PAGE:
How do you diagnose epilepsy?

By Dr Tommy TranGeneral06 Jun 2016


Seizures are quite common in the Australian population with one in 10 people having a seizure at least once in their lifetime. This however does not mean the person has epilepsy. In many situations, children will have febrile seizures, and in many cases will have multiple febrile seizures in their life.

Epilepsy is a common condition that will affect 3-4% of people in Australia at some time in their life. By definition, to have epilepsy your child needs to have TWO or more unprovoked seizures. This means that seizures associated with fevers, head injuries or a low blood sugar do not automatically indicate epilepsy. The only proviso to this to this is if your child has a known structural abnormality of their brain and then has ONE unprovoked seizure.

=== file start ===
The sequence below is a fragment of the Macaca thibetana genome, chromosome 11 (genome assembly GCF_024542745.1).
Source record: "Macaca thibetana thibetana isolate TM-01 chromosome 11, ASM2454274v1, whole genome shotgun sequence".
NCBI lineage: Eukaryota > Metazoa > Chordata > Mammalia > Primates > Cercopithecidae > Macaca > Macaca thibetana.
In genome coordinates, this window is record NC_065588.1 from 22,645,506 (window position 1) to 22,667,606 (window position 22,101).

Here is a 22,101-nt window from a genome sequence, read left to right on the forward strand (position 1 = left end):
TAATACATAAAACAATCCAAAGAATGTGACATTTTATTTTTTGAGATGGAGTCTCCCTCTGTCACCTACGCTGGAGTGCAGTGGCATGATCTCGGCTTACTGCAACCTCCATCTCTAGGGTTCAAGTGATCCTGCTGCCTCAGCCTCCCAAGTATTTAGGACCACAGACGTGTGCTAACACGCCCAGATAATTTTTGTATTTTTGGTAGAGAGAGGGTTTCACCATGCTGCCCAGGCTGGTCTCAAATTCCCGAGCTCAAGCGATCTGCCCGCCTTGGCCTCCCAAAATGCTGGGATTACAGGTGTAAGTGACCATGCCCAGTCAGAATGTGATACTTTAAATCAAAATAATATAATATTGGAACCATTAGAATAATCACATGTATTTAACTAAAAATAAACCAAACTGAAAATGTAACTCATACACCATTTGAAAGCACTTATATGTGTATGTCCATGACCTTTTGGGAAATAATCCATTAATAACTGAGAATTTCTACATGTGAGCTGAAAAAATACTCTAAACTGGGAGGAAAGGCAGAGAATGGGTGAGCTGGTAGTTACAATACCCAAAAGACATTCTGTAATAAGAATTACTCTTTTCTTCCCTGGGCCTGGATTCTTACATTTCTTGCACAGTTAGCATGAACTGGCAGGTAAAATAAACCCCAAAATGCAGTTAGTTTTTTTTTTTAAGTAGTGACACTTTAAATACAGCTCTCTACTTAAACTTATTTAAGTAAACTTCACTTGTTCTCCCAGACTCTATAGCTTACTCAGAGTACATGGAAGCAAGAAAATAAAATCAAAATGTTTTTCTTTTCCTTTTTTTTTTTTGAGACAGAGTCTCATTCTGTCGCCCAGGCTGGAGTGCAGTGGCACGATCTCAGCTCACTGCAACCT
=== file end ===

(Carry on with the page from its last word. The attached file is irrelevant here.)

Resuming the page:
The difficulty with diagnosing epilepsy is that there are many epileptic syndromes which can present in many ways. This is why it is important to get an accurate history from bystanders or observers. Fortunately in the current day where many people have mobile phones, videos can be easily taken.

In most cases your doctor or paediatrician will arrange an EEG to help confirm a diagnosis of epilepsy. This test measures the electrical activity on the surface of the brain and may help to localise where the seizure activity is coming from. It is important to know however that an abnormal EEG does not necessarily mean your child has epilepsy. Many children without epilepsy can have abnormal electrical activity on an EEG.

It is only when the EEG correlates with what is actually seen when the child is having a seizure that your doctor would consider making a diagnosis of epilepsy.

Other investigations that can be helpful would include an MRI or blood tests depending on the type of seizure that your child presents with.

For more information about epilepsy you can visit this website.


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